In 2019, Spring became the first single-use plastic free restaurant in London. What advice do you have for other kitchens hoping to follow suit?

We decided to go single-use plastic free at the end of 2018 – I had gone to a talk that was given by Sian Sutherland who created A Plastic Planet. I was shocked and horrified by what I had heard and felt that we had to somehow become part of the solution rather than perpetuating the problem. We started slowly, eliminating one item at a time, sourcing alternative solutions and then moving on to another item. I would urge restaurants not to throw the baby out with the bath water! Because I think that would feel very overwhelming and they may be tempered to give up. It’s very doable in stages.

Where are the best places to shop for produce in London?

I find the most inspiration from Farmers Markets; it’s so nice to be able to speak to the people who actually grow your food.

How does travel influence your cooking?

I’m always inspired by travelling – I love learning how other cultures eat! It’s very rare that I don’t come back from a country and spend the next couple of months trying to reproduce the exciting new things I have tasted.

Must-visit food cities include…

Catania in Sicily, Galle, Sydney, Istanbul.

Photography by Emli Bendixen

How do your surrounds influence your dining/ cooking experience?

I think the food is one element of a beautiful, memorable meal – the environment is incredibly important as is the people you eat with.

What is your go-to meal at home when you’re low on time?

Sourdough bread and good cheese. I rarely feel like cooking when I’m at home – I’ve tasted, discussed, and cooked food all day. I want to eat something that is delicious but that I don’t need to think about too much.

Do you find cooking therapeutic?

I find cooking incredibly therapeutic, especially when I’m home alone on a Sunday. I’ll put the music on and cook things slowly, and really enjoy just being in the moment.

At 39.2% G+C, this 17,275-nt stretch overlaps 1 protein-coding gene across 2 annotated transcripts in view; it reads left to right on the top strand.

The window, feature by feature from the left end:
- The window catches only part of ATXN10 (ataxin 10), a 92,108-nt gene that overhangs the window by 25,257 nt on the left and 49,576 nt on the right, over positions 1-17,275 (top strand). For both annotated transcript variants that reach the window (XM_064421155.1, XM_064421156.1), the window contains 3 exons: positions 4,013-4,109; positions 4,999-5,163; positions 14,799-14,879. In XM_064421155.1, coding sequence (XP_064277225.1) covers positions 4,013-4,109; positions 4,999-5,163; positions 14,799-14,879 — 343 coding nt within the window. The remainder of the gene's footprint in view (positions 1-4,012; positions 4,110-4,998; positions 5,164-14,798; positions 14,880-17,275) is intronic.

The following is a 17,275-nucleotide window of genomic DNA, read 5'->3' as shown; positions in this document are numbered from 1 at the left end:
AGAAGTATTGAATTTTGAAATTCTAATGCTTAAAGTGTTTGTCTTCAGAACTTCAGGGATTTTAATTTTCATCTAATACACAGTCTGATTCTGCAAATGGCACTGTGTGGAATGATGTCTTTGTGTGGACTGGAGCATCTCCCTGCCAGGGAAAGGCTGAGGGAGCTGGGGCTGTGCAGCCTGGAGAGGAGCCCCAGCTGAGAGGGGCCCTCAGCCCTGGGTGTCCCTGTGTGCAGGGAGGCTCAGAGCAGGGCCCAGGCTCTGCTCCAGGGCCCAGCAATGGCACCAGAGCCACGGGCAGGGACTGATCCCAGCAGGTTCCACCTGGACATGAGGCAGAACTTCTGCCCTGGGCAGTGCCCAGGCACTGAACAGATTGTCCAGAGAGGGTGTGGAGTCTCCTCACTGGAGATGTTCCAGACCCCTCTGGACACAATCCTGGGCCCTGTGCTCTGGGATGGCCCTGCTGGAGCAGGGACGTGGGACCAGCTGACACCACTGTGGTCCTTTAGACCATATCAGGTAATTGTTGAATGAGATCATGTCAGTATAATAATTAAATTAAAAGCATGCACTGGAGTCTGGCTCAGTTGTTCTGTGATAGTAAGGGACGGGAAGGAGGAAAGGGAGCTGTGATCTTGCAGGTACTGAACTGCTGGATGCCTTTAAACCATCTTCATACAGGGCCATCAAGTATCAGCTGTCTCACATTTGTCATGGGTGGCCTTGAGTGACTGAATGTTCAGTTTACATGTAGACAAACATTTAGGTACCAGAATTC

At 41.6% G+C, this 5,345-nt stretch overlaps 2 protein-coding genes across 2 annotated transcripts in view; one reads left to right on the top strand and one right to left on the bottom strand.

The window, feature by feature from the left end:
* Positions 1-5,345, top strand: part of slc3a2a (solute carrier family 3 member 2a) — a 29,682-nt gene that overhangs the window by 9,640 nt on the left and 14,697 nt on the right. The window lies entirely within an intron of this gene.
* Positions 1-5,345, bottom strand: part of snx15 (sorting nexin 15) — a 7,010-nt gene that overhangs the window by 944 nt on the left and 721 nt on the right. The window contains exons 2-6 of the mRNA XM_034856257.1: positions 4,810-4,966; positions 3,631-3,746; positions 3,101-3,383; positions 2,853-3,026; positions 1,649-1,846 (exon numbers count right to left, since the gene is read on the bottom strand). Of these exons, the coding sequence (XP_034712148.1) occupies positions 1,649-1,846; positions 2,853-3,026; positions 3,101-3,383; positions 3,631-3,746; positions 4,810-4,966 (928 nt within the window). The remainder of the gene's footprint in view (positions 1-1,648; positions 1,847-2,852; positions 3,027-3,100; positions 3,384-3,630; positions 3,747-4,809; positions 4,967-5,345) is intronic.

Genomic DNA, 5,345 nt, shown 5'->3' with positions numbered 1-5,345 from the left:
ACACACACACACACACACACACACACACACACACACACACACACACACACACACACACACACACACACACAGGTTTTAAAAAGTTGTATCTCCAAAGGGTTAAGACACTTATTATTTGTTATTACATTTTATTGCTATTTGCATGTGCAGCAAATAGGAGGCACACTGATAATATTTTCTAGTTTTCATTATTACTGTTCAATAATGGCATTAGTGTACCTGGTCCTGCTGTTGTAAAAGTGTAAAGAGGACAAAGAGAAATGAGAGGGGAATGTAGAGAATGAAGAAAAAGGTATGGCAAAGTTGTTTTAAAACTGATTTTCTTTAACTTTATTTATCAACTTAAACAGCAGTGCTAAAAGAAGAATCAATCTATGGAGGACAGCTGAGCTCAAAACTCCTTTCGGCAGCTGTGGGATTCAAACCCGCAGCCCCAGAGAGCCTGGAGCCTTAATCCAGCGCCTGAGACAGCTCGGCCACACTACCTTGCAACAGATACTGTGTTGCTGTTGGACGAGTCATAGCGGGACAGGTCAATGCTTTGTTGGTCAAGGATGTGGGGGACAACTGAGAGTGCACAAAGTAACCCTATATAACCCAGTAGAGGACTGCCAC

Where are your favourite places to dine in London?

Lyles, River Cafe, Quo Vadis, Maltby Street, China Town.

Advice for women thinking about starting up a business in the food or restaurant industry?

I sometimes get frustrated when people ask me about being a woman in the food industry – I’d give the same advice to everyone. Learn your craft so that you feel strong and knowledgeable. Work hard, find the restaurants that suit you, and don’t be in too much of a hurry to own something. There are many more things involved than just cooking when you own a restaurant and it’s lovely to just concentrate on cooking for as long as possible.

Courgettes with Tarragon


12 x small, firm courgettes
3 x tablespoons of extra-virgin olive oil
40g unsalted butter
2 x cloves of garlic peeled and crushed
5 x tarragon sprigs (leaves only) chopped
1 x teaspoon of dried red chilli
Sea salt


Trim the courgettes and slice them into fine rounds approx 3mm thick.

Place a large, heavy-based pan over a medium heat and add the olive oil and butter. Once the butter has melted, add the courgettes and stir well to coat the slices in the melted butter and oil. Add the crushed garlic, the dried chilli, and a good pinch of salt.

Now, turn down the heat to its lowest possible setting and place a lid on the pan. Cook for 40 mins, stirring every now and then to ensure the courgettes don’t stick or brown on the base. As the courgettes cook they will soften and their flavour will deepen and take on a lovely garlicky aroma. When the courgettes are cooked they will almost have the consistency of jam. Remove from the heat and add the chopped tarragon, adjust seasoning, adding a little more salt if necessary.


Really delicious served with either fish, lamb, or roast chicken.